Razak nodded.

“It might take a week or two, but we’re going to file these documents and send it to you.”

“No problem. I can wait.”

“Usually you have to pay to submit these documents to the court, but we’re going to pay it for you. We’ll send you the receipt that it’s been paid.”

One year and nine months after first being detained at Eloy, Razak received a receipt saying the letter had been received by the District Court of Arizona, along with a copy of the petition. The petition challenged Jon Gurule, the warden of the Eloy facility, for Razak’s immediate release based on the U.S. Supreme Court case Zadvydas v. Davis, 533 U.S. 678 (2001), which successfully argued that aliens with a final order of removal could not be detained beyond a 180-day period unless the alien’s removal was significantly likely to occur in the foreseeable future.

One week after that, the court replied, asking Razak’s asylum officer why he was still being detained, and giving ICE twenty days to comply with his release.

The asylum officer approached Razak in his cell, asking, “What are you trying to do? Are you trying to mess with my job?”

“Why are you keeping me here?”

“You should have talked to me before you went to them,” the officer complained.

“Why do I have to talk to you? I did everything you asked me to do. Now I’m doing everything I can to get out of here.”

The warden of Eloy invited Razak into his office. Uneasily, Razak he sat down across from the desk as the warden announced, “The court has already issued its response, so you have to be patient. They’re working to get you released.”

“I want to go back. I’d rather go back to Ghana then be here any longer.”

Days later Razak found out that Fred, who was also from Ghana and who had also lost his asylum plea, had written to the District Court of Arizona and had successfully petitioned for his release. 

A few weeks later, Razak was sitting in the common room watching the news when a correction officer named Peterson told him he had a visitor. 

“It’s someone from USCIS. Good luck.”

“Thank you.”

Razak was led to a small conference room and immediately saw a different asylum officer. A tall African American man sat across from him and smiled. “Razak. You’re going to be released.”

“Released to where? Am I being sent back home or somewhere else?”

“You’re going to New York.”

Tears welled up in Razak’s eyes and creased his cheeks.

“I’m sorry. I know you’ve been here a long time, but it was part of the process.”

Razak was too stunned to speak.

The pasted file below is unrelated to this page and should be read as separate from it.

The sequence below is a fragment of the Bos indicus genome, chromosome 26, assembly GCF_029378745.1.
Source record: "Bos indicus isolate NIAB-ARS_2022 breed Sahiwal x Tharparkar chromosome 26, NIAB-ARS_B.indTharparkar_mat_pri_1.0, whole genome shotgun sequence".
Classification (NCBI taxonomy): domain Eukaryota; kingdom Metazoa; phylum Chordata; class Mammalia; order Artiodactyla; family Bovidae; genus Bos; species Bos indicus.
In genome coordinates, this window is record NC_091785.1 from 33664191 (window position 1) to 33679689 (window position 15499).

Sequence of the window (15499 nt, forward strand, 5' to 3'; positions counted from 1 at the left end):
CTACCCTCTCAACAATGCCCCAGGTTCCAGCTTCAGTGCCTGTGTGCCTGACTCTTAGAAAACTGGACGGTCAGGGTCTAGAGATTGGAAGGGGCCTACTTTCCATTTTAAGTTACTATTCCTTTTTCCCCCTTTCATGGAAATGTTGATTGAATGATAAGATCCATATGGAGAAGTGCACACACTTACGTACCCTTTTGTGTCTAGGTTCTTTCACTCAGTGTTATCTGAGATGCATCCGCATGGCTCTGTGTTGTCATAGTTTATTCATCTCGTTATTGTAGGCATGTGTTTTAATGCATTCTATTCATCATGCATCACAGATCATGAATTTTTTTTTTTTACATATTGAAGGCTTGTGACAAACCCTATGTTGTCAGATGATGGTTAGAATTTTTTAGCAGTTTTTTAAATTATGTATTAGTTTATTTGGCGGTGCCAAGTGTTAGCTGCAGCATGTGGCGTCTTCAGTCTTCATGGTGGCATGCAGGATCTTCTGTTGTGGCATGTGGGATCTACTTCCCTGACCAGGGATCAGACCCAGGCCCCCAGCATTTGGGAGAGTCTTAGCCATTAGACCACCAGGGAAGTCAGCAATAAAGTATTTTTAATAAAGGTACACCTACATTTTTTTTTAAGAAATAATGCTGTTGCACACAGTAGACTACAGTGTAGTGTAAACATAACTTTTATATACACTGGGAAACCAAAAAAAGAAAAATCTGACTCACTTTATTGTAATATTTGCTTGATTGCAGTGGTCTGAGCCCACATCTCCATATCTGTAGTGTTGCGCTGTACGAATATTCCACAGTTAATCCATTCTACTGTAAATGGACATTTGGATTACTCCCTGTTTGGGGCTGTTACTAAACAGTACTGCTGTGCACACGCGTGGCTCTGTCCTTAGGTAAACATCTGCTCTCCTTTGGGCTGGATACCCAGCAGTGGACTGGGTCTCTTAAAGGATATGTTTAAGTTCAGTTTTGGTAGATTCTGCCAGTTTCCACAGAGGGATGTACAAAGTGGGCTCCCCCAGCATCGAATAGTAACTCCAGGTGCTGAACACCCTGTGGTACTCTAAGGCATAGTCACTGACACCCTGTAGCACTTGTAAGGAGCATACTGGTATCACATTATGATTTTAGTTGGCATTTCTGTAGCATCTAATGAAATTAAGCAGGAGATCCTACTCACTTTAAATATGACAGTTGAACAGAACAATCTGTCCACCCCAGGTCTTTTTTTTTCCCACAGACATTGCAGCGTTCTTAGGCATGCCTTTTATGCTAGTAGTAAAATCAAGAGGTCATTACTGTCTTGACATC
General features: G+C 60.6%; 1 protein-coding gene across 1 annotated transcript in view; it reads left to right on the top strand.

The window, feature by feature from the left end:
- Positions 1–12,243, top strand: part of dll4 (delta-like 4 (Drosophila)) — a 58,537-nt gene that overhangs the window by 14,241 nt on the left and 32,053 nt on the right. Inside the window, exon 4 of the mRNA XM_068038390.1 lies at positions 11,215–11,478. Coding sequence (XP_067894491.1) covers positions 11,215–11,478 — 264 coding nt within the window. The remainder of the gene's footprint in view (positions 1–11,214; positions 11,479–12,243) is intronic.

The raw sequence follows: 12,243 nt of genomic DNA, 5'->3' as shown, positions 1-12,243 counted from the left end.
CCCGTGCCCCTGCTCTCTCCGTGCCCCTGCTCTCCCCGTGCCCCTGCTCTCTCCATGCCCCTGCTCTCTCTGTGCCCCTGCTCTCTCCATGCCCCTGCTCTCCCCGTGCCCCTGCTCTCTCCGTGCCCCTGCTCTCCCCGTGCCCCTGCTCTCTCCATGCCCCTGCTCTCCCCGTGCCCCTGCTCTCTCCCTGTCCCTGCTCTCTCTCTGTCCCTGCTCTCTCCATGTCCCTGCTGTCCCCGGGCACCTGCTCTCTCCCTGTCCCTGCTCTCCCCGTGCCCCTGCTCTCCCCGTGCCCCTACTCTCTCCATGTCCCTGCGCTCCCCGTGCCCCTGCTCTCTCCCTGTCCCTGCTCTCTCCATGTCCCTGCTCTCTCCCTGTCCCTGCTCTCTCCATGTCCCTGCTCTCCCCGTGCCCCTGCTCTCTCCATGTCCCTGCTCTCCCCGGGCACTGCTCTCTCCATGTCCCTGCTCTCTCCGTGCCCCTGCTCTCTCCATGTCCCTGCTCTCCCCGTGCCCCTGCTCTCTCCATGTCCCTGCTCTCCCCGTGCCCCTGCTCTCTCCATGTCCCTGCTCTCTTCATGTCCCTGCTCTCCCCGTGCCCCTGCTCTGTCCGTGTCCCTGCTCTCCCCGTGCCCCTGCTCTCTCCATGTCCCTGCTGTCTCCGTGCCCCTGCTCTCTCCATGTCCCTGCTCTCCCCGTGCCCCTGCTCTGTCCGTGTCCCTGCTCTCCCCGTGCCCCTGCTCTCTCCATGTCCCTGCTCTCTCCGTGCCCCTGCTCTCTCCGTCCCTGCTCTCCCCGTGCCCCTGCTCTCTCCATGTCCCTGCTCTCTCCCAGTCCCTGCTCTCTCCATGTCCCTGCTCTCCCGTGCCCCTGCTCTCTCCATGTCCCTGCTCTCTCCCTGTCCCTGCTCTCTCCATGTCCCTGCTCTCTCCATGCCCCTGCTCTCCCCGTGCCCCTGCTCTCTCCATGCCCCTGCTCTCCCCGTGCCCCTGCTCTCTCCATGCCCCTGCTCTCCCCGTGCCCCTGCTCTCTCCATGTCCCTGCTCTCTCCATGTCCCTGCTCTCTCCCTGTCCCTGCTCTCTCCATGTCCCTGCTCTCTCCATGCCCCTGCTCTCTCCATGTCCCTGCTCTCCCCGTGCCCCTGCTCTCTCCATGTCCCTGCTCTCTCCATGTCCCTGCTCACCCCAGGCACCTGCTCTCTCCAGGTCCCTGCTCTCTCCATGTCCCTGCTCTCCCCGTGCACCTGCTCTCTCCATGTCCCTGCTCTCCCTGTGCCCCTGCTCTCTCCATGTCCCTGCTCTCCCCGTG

“You know where I’m from?” the officer asked. “I’m from New York. I see your uncle’s address here. He’s close to Yankee Stadium. That’s where I grew up. When you get there, there’s a lot of bad guys, troublemakers, make sure you don’t get mixed up with them.”

On the way back to the unit, a female correctional officer who worked near the visitation area stopped him to say, “I know you’re a good guy. You’ve never gotten in trouble with anybody. They kept you here a long time. I’m so sorry for that.”

Razak stopped, nodded, then kept walking.

Although he had lost his asylum plea, the Department of Homeland Security was legally obligated to release Razak while the U.S. government continued its deportation proceedings. It was a complicated victory, knowing he would be freed from Eloy but could be sent back to Ghana at any moment. 

Immigration officers contacted Razak’s uncle in New York, asking if he would provide money for a bus ticket across the country. Malik had no idea his nephew was still in the United States: he thought he had already been deported.

“Can I talk to him, please?” his uncle asked the immigration officer.

Razak took the phone and listened.

“Razak, is that really you? I thought they had deported you. I haven’t heard from you. Is it really you?”

“It’s me. They released me today. They want to know if you’d be willing to buy me a bus ticket to New York. I’m so sorry to call you like this.”

“Of course, don’t be sorry,” his uncle said. “Ask them what I need to do.”

The ICE officer helped Razak’s uncle send a wire through Western Union for the bus ticket.

Razak’s uncle also spoke with Razak’s friend from Ghana, Munil, who then contacted his fiancée Cynthia back in Accra and gave her the news.